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Teens abusing prescriptions drugs is not a new topic. The majority of these teens that are abusing get their drugs from their family and friends, but the drugs are not given to them, the teens are taking them from medicine cabinets. It’s been reported that as many as one in five teens have experimented with prescription drugs that were not intended for them.
It’s not just teens that are abusing prescription drugs, it’s all age groups, and for a range of reasons. Parents should be educating their kids about the dangers of abusing prescription drugs which means the parent has to first educate themselves. Another way parents can combat this issue is by safeguarding your medicine. Keep your prescriptions safe and away from anyone who could potentially take them – including house guests.
There are also programs in place for disposing of your old prescriptions when you’re no longer using them. Some of these programs are called “take-back” programs, which means you drop them off to a designated official such as a local law enforcement agency or a “drop box” which is essentially like a mail drop box but specifically for prescriptions.
If there are no take-back programs around you the FDA recommends that you dispose of old medicines by either flushing them down the toilet (you can find a full list of flushable scripts at the end of this blog) or by putting them in a bag along with used coffee grounds or cat litter (with a little water) and throwing them in your trash. Some pharmacies may take the prescriptions back but this is not a common practice. Mail back envelopes may be provided to send your unused medications back to companies so they can dispose of the pharmaceuticals properly.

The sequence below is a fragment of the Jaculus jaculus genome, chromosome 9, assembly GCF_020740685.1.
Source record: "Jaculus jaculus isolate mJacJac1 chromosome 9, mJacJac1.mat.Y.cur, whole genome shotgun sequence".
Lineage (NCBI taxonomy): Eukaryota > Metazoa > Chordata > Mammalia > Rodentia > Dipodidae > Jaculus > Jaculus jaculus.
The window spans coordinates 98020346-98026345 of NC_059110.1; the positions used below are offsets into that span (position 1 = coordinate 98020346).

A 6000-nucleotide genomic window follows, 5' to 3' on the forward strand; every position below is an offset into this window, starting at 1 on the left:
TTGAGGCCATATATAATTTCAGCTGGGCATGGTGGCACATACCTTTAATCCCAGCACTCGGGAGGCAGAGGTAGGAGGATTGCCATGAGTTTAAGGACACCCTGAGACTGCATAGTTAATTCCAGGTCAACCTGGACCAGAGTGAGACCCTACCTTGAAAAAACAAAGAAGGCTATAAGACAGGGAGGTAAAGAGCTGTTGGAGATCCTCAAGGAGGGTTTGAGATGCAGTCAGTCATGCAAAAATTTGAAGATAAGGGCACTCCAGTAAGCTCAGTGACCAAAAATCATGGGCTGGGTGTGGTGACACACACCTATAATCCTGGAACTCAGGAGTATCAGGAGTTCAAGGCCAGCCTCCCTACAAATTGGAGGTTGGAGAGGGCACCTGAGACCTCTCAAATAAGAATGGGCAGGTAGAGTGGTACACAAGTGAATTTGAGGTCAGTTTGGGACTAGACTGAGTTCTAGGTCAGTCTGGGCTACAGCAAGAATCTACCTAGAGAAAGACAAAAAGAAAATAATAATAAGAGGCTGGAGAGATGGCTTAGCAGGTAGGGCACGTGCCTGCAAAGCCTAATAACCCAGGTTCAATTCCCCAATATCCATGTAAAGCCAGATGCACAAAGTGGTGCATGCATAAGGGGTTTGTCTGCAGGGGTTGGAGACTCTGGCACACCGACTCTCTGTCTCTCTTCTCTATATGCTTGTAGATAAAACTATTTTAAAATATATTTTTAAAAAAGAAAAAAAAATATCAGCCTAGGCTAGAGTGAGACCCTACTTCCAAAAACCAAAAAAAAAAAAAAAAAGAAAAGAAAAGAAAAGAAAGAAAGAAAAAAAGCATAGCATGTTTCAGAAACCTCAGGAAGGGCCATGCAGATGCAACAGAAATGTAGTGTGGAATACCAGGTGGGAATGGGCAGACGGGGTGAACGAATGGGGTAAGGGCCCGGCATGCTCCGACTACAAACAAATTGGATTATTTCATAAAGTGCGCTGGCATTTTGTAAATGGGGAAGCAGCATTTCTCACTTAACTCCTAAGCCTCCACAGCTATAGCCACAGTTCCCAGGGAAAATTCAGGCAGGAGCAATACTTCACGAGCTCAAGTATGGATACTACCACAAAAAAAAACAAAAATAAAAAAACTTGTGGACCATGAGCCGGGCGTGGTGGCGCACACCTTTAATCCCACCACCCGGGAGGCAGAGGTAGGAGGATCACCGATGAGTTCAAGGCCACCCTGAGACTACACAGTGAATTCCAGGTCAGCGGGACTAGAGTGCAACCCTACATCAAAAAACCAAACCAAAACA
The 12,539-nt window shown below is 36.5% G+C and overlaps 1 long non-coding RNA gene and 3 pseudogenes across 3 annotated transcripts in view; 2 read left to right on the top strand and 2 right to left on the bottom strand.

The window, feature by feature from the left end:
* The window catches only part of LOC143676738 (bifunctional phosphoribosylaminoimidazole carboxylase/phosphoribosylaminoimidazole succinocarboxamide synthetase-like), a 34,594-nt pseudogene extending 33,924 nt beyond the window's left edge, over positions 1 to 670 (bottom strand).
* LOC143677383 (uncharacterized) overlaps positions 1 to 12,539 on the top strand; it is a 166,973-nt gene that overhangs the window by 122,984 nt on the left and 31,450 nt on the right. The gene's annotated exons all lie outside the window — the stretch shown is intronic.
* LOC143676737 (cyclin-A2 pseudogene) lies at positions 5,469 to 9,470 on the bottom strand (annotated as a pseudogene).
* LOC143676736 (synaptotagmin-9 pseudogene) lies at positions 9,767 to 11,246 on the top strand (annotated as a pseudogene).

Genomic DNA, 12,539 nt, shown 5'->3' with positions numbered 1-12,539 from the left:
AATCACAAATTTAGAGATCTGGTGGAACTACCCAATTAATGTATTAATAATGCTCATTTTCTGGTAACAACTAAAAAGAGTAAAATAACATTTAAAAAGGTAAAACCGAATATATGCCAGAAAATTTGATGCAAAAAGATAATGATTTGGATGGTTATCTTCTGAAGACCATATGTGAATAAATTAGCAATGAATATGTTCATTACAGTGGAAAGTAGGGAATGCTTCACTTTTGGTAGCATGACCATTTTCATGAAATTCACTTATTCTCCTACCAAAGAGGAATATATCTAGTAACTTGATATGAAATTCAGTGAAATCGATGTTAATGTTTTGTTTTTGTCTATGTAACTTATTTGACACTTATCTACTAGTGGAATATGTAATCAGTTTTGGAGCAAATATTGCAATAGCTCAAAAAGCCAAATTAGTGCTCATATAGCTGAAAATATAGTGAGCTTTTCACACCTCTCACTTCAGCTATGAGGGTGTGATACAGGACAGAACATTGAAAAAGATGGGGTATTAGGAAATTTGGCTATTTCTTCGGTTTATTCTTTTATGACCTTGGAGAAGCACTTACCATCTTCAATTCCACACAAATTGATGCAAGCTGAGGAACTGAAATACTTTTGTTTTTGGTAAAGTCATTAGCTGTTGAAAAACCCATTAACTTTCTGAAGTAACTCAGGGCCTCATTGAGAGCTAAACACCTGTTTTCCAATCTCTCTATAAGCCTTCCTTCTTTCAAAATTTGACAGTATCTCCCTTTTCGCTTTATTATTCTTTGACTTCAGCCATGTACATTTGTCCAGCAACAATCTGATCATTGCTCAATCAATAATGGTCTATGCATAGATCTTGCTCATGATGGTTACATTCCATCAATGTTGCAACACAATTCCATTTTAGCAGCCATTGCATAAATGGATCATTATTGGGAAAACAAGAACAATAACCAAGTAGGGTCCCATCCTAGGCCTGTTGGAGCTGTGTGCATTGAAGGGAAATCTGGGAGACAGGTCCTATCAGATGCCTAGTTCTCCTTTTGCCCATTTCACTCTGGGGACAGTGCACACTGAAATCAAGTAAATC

The Drug Enforcement Administration (DEA) holds a National Take Back Initiative on April 30th but you can find other programs any time of the year. This year (2016) the DEA collected 447 tons of pills (893,498 pounds) during their initiative. If you do not need your medicine, please dispose of it. This will keep animals, young children, and teens out of reach of the medicine to ensure their safety and well being.
You can find a full list of flushable scripts at http://www.bjs.gov/content/pub/pdf/vit14.pdf